chapter - Wiktionary
chapter
English
English Wikipedia has an article on:
Wikipedia
Alternative forms
chaptre (obsolete)
Etymology
From Middle English chapiter, from Old Frenchchapitre, from Latin capitulum (“a chapter of a book, in Medieval Latin also a synod or council”), diminutive of caput (“a head”); see capital, capitulum, and chapiter, which are doublets of chapter.
Pronunciation
Noun
chapter (plural chapters)
  1. (authorship) One of the main sections into which the text of a book is divided.
    Detective novel writers try to keep up the suspense until the last chapter.
    1907 August, Robert W[illiam] Chambers, chapter VIII, in The Younger Set, New York, N.Y.: D. Appleton & Company, OCLC 24962326:
    At her invitation he outlined for her the succeeding chapters with terse military accuracy ; and what she liked best and best understood was avoidance of that false modesty which condescends, turning technicality into pabulum.
  2. Certain ecclesiastical bodies (under canon law)
    1. An assembly of monks, or of the prebends and other clergymen connected with a cathedral, conventual, or collegiate church, or of a diocese, usually presided over by the dean.
    2. A community of canons or canonesses.
    3. A bishop's council.
  3. A section of a social body.
    1. An administrative division of an organization, usually local to a specific area.
    2. An organized branch of some society or fraternity, such as the Freemasons.
      1862, The Freemasons' Monthly Magazine
      If the By-Law which admits honorary members is silent upon their rights, they may perhaps be determined by a consideration of which of these classes was intended by the Chapter in admitting them
  4. A meeting of certain organized societies or orders.
  5. A chapter house.
    (Can we find and add a quotation of Burrill to this entry?)
  6. A sequence (of events), especially when presumed related and likely to continue.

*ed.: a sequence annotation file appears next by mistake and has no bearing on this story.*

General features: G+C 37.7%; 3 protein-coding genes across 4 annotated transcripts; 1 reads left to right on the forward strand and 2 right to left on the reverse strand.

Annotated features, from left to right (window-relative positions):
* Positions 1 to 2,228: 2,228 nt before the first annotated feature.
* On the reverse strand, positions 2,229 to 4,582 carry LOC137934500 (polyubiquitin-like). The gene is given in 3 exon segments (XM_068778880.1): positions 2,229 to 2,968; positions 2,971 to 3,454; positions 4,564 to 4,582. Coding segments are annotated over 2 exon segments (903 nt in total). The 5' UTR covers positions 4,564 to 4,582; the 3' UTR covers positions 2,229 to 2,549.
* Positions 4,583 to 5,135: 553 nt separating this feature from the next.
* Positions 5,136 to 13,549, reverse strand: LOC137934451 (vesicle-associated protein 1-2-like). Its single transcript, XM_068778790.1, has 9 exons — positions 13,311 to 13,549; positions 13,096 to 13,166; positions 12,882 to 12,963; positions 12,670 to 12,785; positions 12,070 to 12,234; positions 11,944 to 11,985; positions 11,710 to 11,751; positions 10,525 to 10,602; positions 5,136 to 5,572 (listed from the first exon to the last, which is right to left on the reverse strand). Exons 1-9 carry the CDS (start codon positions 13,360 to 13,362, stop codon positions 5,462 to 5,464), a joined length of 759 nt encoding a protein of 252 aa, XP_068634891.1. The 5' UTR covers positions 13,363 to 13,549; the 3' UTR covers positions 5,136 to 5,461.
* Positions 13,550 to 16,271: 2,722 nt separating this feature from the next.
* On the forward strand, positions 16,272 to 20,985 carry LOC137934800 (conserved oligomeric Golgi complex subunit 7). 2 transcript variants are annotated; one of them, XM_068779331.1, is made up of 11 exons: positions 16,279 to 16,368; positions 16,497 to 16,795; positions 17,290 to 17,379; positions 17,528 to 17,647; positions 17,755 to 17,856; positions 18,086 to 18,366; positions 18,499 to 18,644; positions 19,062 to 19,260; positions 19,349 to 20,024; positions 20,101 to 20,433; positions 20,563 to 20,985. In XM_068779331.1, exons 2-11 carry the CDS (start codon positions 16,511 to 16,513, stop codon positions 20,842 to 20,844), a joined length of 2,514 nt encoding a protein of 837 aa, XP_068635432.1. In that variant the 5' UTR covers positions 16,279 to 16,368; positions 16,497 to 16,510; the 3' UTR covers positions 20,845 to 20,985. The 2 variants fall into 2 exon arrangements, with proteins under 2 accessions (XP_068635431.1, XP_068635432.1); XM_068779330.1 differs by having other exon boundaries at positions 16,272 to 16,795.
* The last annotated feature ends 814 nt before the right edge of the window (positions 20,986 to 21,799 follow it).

• 1866, Wilkie Collins, Armadale, Book the Last, Chapter I,
      "You know that Mr. Armadale is alive," pursued the doctor, "and you know that he is coming back to England. Why do you continue to wear your widow's dress?" ¶ She answered him without an instant's hesitation, steadily going on with her work. ¶ "Because I am of a sanguine disposition, like you. I mean to trust to the chapter of accidents to the very last. Mr. Armadale may die yet, on his way home."
    • 1911, Bram Stoker, chapter 26, in The Lair of the White Worm:
      […] she determined to go on slowly towards Castra Regis, and trust to the chapter of accidents to pick up the trail again.
  7. A decretal epistle.
    (Can we find and add a quotation of Ayliffe to this entry?)
  8. (obsolete) A location or compartment.
    c. 1601–1602, William Shakespeare, “Twelfe Night, or VVhat You VVill”, in Mr. William Shakespeares Comedies, Histories, & Tragedies: Published According to the True Originall Copies (First Folio), London: […] Isaac Iaggard, and Ed[ward] Blount, published 1623, OCLC 606515358, [Act I, scene v]:
    In his bosom! In what chapter of his bosom?
Synonyms
ch., chpt. (abbreviations)
Derived terms
Terms derived from chapter (noun)
chapter and versechapter houseto the end of the chapter
Related terms
Terms etymologically related to chapter
Translations
section in a book
ecclesiastical body
Latin: capitulum n
an administrative division of an organization
The translations below need to be checked and inserted above into the appropriate translation tables, removing any numbers. Numbers do not necessarily match those in definitions. See instructions at Wiktionary:Entry layout § Translations.
Translations to be checked
Arabic: بَاب‎ (bāb) (bāb) m
Latin: (please verify)caput (la) m
See also
overarching
Further reading
Verb
chapter (third-person singular simple presentchapters, present participle chaptering, simple past and past participle chaptered)
  1. To divide into chapters.
  2. To put into a chapter.
  3. (military, with "out") To use administrative procedure to remove someone.
    • 2001, John Palmer Hawkins, Army of Hope, Army of Alienation: Culture and Contradiction in the American Army Communities of Cold War Germany[1], page 117:
      If you're a single parent [soldier] and you can't find someone to take care of your children, they will chapter you out [administrative elimination from the service]. And yet if you use someone not certified, they get mad.
    • 2006, Thomas R. Schombert, Diaries of a Soldier: Nightmares from Within[2], page 100:
      "He also wanted me to give you a message. He said that if you don't get your shit ready for this deployment, then he will chapter you out of his freakin' army."
  4. (transitive) To take to task.
Anagrams
carpeth, chaptre, patcher, pearcht, preacht, repatch
Last edited on 11 June 2021, at 09:23
Content is available under CC BY-SA 3.0 unless otherwise noted.
Privacy policy
Terms of Use
Desktop
HomeRandomLog inSettingsDonationsAbout WiktionaryDisclaimers
LanguageWatchEdit